Factor investing, or smart beta, has grown dramatically, but produces inconsistent results, explains Anthony Hilton, Evening Standard

Smart beta is the phenomenon of our times. If the feature of the last ten years has been the dramatic flow of money from active management to passive, the drama of the last five years has been the growth within passive management of a huge range of smart beta strategies. These offer asset owners not only the low cost market matching predictability which comes from tracking an index, but the prospect of outperforming that index by building in a style tilt.

Smart beta is also known as factor investing and as such it is actually not that novel. There are many private investors who are factor investors without knowing it because they invest only in small caps; there are others who like high yielders; others again who pursue a value strategy often by buying good companies which are friendless after a setback. They are all following the basic principle of factor investing. Smart beta at its simplest takes factors such as these and tilts the chosen index to have more of the favoured factor than it otherwise would.

Factor strategy

In reality, it is more complicated and more costly than that simple explanation would imply, but that is because even the conceptually simple factor strategy can be operationally complex to put into practice, particularly when it also involves shorting the unwanted factors or requires frequent rebalancing.

The big question is: does it work? That is what Professor Elroy Dimson, Professor Paul Marsh and Dr Mike Staunton set out to establish in a paper published in March in the Credit Suisse Global Investment Returns Year Book. The three academics are better placed than most to do such testing because over the last 20 years they have created what is arguably the world’s most comprehensive database of stock market returns. They can look therefore not only at what smart beta might achieve over five years but also at what happens over a 50 year cycle, and not just in the UK but in all the world’s major markets.

Academics and others have isolated more than 300 factors which in theory could have an effect on share prices, but most are too complex to be used in smart beta strategies. For the purpose of this exercise, and to keep it to manageable proportions, the team decided to test only the five most commonly used factors in smart beta – low volatility, size, momentum, value and income.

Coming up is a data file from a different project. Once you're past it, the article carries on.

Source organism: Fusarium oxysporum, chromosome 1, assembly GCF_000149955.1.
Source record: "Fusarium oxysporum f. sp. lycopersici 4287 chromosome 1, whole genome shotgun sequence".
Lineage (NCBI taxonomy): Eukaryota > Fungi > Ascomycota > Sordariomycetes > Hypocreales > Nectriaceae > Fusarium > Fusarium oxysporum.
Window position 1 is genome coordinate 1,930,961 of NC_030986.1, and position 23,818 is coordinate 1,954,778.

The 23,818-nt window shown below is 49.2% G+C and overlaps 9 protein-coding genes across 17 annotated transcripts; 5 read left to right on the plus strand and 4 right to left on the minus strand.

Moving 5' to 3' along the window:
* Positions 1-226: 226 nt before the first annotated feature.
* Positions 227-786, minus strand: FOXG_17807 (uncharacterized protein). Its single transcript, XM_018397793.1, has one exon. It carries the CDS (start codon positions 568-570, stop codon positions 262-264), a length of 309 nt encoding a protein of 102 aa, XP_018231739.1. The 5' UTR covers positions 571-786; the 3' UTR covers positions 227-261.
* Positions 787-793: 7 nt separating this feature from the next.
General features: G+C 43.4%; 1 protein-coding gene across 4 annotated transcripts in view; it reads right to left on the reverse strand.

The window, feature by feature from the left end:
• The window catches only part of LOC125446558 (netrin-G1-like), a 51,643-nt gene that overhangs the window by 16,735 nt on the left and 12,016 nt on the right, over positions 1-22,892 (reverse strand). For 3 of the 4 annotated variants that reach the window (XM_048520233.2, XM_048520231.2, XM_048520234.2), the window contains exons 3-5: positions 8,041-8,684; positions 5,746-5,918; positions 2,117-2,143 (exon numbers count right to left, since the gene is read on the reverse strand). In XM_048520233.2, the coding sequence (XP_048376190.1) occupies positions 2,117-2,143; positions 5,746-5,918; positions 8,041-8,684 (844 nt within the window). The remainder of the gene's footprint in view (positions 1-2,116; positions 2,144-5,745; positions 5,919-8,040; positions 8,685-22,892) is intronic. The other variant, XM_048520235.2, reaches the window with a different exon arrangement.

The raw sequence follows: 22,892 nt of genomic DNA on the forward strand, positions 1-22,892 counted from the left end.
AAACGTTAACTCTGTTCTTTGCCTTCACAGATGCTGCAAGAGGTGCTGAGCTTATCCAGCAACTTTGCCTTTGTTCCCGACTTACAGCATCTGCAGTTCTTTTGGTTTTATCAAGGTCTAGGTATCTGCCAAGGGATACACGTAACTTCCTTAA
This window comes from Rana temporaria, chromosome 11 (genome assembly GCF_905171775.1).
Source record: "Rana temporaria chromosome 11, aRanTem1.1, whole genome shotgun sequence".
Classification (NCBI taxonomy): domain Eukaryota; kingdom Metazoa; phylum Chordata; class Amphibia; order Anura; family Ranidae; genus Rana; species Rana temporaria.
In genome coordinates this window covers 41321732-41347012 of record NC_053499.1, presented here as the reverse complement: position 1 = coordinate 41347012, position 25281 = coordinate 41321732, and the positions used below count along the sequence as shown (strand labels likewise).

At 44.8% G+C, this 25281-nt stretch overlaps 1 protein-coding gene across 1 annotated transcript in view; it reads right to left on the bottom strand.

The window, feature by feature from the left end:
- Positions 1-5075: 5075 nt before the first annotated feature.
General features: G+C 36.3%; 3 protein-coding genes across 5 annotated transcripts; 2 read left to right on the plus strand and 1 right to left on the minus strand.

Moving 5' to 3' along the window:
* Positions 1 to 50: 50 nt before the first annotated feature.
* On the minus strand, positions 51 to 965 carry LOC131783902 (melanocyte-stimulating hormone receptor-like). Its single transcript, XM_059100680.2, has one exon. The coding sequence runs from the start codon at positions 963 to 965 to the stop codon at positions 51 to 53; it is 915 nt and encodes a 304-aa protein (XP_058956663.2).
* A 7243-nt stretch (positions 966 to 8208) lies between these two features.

Mixed message

Looking first at the medium term, they assessed how each of these factors had performed in the UK market each year since 2008 and into which quintile of performance it fell.

Over almost ten years there is no clear or consistent winner – the results for all are mixed. One factor is top quintile one year, only to be a dog the next. Low volatility had three years at the top and three years in the bottom quintile. Size had three years at the top but only one year at the bottom. Momentum also had three years at the top and one year at the bottom. Value had one year at the top and five years at the bottom. Income never made it to the top, but was never at the bottom either. It spent all ten years in the middle three quintile bands, with a bias towards the lower.

The long term delivers a similar mixed message. It is clear, for example, that value outperforms growth and small cap outperforms large cap over a 50 year time horizon in the majority of – though not all – markets. The problem is that there can be very long periods of between ten and 20 years where the reverse is true. And of course no one knows in advance when one of these periods might start or, if one is already in one, when it might end.

So the message for clients is that smart beta is certainly smart – but only for some of the time.


Anthony Hilton has won many industry awards including European Business Writer of the Year, Wincott Business Journalist of the Year and the London Press Club's Business Writer of the Year. He joined Fleet Street in 1968 as a trainee on The Guardian. He was City Editor of The Times from 1981 to 1983 and City Editor of the Evening Standard from 1984 to 1989. He was then Managing Director of the Evening Standard for six years, before returning to the City Office as Financial Editor and economics leader writer for the paper. He has worked in television and radio, has written books on understanding finance and the City, and is a frequent conference and after dinner speaker and moderator on City and media matters. His interest in pensions was stimulated by a 19 year spell as a trustee of the various schemes in the Daily Mail Group. He currently serves a a member of the investment committee of the Harmsworth pension schemes.